Variety - that's ONE IMPORTANT FACTOR that's gonna engage and entertain your followers, new readers who land on your Steemit feed, and most importantly, YOURSELF*.
*Why yourself? Read up the Golden Rule To Blogging here.
But the problem is, even with the tons of ideas to write on, how do you "package" them in a way that's fresh, exciting and fun for your readers?
Today, we're gonna talk about those packaging. Yup, 29 (TWENTY NINE) different kind of wrappers, boxes and ribbons you can use to package your contents, in a way that's most presentable.
And the good thing is, most of the 29 post types are considered Evergreen Contents types. These are essentially information that are relevant even after the time of posting. Think 2 to 3 years down the road, and a new Steemian stumbles onto your post, and still, they are totally engaged and excited with the content. Sure, they can't help to generate payout for that post (since it's already past the 7 day mark), but I'm willing to bet they are gonna check out your new posts, and that's where you'll gain a your upvotes, and perhaps a follower too. :)
Ok, let's get right into the 29 types. Yeah, it's gonna be one long-ass post.
The Origin Stories
Everybody loves origin stories - from movies to books to comics. People like to know who were their idols before they were idols, what did their heroes go through, the makings on their icons.
You can write about your personal heroes, or even your own origin story. What are the steps that lead you to Steemit or even content writing? What did you do to build the skills and network? How did you achieve what you've achieve?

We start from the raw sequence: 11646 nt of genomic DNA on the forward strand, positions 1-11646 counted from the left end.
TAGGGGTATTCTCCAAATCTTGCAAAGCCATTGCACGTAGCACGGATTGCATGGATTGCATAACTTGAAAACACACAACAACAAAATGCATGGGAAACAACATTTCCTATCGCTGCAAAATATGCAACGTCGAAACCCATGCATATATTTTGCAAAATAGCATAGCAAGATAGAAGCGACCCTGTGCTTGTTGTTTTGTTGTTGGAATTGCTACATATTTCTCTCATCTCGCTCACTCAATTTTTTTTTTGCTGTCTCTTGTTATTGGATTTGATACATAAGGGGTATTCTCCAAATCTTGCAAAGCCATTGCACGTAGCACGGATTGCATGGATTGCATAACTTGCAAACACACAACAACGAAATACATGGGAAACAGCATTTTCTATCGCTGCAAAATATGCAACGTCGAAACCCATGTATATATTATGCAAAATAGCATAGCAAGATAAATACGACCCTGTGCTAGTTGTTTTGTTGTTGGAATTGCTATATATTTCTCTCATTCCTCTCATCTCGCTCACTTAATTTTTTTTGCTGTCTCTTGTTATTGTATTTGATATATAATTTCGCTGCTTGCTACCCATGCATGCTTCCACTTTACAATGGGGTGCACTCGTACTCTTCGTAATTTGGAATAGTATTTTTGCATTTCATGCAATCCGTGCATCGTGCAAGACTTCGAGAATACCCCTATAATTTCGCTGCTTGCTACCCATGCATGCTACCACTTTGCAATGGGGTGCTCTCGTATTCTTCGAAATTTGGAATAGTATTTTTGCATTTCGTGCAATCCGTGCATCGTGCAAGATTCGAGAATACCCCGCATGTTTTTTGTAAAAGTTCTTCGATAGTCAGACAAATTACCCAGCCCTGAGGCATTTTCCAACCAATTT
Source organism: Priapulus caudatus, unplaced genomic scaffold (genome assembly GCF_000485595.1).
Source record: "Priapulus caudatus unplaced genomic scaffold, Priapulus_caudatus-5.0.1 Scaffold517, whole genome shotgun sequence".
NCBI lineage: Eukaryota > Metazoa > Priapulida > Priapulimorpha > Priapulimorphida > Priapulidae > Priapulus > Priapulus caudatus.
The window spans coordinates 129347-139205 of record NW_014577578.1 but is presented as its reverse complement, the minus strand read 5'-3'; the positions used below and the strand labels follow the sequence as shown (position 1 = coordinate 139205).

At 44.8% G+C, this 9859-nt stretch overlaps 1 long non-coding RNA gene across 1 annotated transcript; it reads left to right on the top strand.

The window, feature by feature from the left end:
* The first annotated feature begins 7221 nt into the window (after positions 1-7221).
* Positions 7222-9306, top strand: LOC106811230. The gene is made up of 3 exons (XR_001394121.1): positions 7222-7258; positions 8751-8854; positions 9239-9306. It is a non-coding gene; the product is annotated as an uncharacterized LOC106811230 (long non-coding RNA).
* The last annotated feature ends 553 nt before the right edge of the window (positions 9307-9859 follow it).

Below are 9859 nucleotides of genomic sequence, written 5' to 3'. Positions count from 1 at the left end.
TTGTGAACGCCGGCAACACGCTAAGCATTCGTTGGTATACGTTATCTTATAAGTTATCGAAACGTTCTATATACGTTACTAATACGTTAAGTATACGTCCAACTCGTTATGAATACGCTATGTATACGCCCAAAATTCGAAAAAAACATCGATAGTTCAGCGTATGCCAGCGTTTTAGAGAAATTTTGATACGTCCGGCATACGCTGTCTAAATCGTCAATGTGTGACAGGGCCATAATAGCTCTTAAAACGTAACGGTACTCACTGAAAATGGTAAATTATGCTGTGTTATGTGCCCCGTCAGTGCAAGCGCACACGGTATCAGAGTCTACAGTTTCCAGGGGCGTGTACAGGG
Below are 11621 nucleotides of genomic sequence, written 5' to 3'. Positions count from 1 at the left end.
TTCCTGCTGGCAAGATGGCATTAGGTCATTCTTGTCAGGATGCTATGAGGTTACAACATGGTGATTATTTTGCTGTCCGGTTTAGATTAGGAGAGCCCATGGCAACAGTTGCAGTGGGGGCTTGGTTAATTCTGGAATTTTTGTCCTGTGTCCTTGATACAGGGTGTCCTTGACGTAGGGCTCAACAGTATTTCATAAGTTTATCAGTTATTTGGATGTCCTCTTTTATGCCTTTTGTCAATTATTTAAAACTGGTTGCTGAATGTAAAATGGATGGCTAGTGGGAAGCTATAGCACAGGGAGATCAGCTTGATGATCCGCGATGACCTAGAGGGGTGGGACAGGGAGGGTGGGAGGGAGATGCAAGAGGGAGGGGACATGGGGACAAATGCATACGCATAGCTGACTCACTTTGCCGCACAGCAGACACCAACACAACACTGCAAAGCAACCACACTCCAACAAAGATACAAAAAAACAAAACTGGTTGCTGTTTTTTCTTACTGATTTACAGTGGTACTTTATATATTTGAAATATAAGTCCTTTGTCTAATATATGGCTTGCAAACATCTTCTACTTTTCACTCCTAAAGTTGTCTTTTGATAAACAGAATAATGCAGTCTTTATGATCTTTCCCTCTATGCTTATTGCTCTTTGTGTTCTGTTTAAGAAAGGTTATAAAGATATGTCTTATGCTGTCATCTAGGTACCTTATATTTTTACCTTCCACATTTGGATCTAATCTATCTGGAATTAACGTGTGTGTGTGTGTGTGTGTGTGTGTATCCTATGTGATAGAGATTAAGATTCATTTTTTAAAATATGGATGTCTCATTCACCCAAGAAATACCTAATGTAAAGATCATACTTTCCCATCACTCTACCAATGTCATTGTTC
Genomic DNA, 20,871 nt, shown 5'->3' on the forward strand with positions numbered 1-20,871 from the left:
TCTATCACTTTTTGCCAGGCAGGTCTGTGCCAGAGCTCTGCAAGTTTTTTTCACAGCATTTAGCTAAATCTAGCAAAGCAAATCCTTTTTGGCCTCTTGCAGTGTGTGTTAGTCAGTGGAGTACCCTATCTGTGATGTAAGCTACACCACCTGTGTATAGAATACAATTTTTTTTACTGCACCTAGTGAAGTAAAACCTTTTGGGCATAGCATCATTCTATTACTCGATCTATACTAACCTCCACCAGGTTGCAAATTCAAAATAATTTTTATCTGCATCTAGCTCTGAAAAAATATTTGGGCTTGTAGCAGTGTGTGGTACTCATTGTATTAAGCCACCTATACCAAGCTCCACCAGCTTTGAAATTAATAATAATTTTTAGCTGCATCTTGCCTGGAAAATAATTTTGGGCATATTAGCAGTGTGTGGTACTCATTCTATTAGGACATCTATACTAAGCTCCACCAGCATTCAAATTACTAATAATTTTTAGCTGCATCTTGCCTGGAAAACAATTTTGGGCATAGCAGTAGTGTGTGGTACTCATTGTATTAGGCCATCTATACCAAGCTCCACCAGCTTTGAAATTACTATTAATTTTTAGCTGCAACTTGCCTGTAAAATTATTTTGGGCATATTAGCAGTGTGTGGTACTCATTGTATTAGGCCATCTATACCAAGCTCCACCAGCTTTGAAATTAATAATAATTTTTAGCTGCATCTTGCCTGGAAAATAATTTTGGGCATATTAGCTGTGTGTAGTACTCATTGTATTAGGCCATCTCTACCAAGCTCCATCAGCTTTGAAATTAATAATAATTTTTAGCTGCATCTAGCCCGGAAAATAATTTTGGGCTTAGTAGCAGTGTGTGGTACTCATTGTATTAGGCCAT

Facts & Figures
Statistics and data are some of the greatest convincers of all time, and it never fails to amaze the shit out of your readers. Haven't you read a statistic piece and say stuff like "Wow! I didn't know they were that BIG!"
People are generally curious as well, which is why documentaries still sell so well until today. Blend a story around the figures and facts, and you got a Based On A True Story post in the making.
Also, remember that posts on statistics and research can help boost your credibility and authority, so it'll definitely give elevate your personal and professional brand. i.e. You'll get people saying "Man, this person knows his sh!t!"
Ah, the stuff people will read before making their purchase, and they will love the person who gave them the right kind of info before deciding on the sale. Bear in mind that product reviews are also very genre/interest specific, and you will have readers who may know more than you, so make sure you do a good job at it.
My advice is to review on products in an area you know very well. Though you opinion may be personal, the depth of your reviews and the references that you made will paint a professional picture in the minds of your readers, so be prepared.
If you've done any research on real life examples in your areas of interest, do know that they make really great posts. Case studies gives the reader "behind-the-scene" info, how results are achieved, some facts and data they may not be aware off and more. Case studies work well if you like to deep dive into topics and uncover the inner workings, and bonus points if you can breakdown the specific steps to replicate or recreate the results.
Dummies’ Guides (How-Tos)
We are all going through a learning phase at one point or another, and a Dummies' Guide, or How To, type of posts will help your readers who wants to know more about a particular topic. That's the reason who the The Complete Idiots' Guide and For Dummies book series are so popular.